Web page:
If You Need Speed Try Repeat 400's
What is your favorite speed workout? If you have been running for any period of time and have become experienced enough to work on your speed training, you likely have a favorite workout.
If you are new to running, you may not be familiar about how to speed train. I’m also certain there are experienced runners who have not done speed training, too. Whatever the circumstances, speed training done correctly can make anyone a faster runner.
You can read or watch YouTube videos of what the top-level runners are doing. Keep in mind, these folks have been training at a high level for several years and have a coach monitoring their workouts. So if you are getting started at speed training, may I suggest 400m repeats?
There is a classic running novel called “Once a Runner” about the exploits of a runner training to run a sub-four minute mile. A key point in the story has the main character training under the guidance of his running idol, an Olympic gold medalist. One workout for the story’s hero was 20 x 400’s. When our hero thought he was done after 20, his idol instructed him to do 20 more!
My favorite workout was 400 repeats during my competitive years of running. I never did anything like 40 of them in a workout, nor do I recall doing 20. I think 400 repeats are the perfect workout for the novice and experienced alike.
To do them properly, you need access to a 400-meter track, typically found these days around high school football fields, or on many college campuses. A 400-meter track provides an accurate, controlled environment -- no hills, just occasional wind. The workout is simple -- run one lap, rest briefly, repeat.
How many 400’s, how fast to run each, and how long the rest between each 400 takes some calculating and depends on the goal time one is trying to work on for the specific distance you are trying to run.
What I liked about running 400 repeats was that I could work on my goal pace and attempt to carry it over the course of the entire workout. For example, if I was training to run a 5:00 mile, I knew I needed to average 1:15 (75 seconds) per lap (400m) to hit my objective time. So, I might start with 4 x 400’s with the goal of running each one in 1:15 and taking equal rest (1:15) between each 400.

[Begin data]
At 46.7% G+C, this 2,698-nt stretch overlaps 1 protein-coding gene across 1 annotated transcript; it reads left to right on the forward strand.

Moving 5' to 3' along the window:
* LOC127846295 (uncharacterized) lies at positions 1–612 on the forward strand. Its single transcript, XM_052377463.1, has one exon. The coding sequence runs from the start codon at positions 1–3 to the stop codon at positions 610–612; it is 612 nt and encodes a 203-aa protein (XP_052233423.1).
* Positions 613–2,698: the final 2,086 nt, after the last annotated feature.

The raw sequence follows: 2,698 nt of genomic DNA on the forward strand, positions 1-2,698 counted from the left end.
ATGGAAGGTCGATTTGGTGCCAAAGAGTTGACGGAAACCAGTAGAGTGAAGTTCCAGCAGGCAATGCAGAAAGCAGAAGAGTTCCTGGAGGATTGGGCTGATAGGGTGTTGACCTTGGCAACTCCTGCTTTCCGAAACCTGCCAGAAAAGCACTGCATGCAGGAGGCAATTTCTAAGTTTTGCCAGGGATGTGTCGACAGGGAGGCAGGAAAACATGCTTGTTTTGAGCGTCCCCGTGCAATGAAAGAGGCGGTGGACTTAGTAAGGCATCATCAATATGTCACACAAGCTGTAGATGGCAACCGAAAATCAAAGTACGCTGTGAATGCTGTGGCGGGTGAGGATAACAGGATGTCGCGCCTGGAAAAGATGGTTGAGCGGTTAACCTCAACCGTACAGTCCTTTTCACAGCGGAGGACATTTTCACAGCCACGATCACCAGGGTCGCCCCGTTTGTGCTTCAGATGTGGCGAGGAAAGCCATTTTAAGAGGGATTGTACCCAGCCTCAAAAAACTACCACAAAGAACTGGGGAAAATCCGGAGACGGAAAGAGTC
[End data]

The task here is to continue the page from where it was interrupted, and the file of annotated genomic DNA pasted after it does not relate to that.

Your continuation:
There is no guarantee you will reach that 5:00 mile goal running four, 400’s in a workout at 75 second pace. It may take running 8 x 400’s at pace. It might take running 6 x 400 at 72 second pace with one-minute rest between each to accomplish your goal time.
Running 75 second pace per 400m is ideal, but not realistic. As most experienced runners know, it is difficult to run consistently even pace. Races can start fast and end slow, or start slow and end fast. Many variables that will affect a races’ outcome whether it be the competitors themselves or conditions like the weather and the course that lay ahead of you.
Running 400 repeats can help novice runners work on their pace and get a better sense how to race more wisely. Today’s runners have snazzy watches and GPS’s to monitor their running, but they desensitize the runner from getting a natural sense about their pace. At the height of my training, there were days when I ran 400m repeats that I could run without a watch and run pretty spot on hitting my goal pace.
Lastly, plan running 400m repeats once a week for four to six weeks in preparation of your next race. Once you are comfortable doing 400m repeats, you can try other distances in various combinations, depending on the distance you are preparing to race.
If you desire to improve your speed or are new to running, give 400m repeats a try for your upcoming spring racing.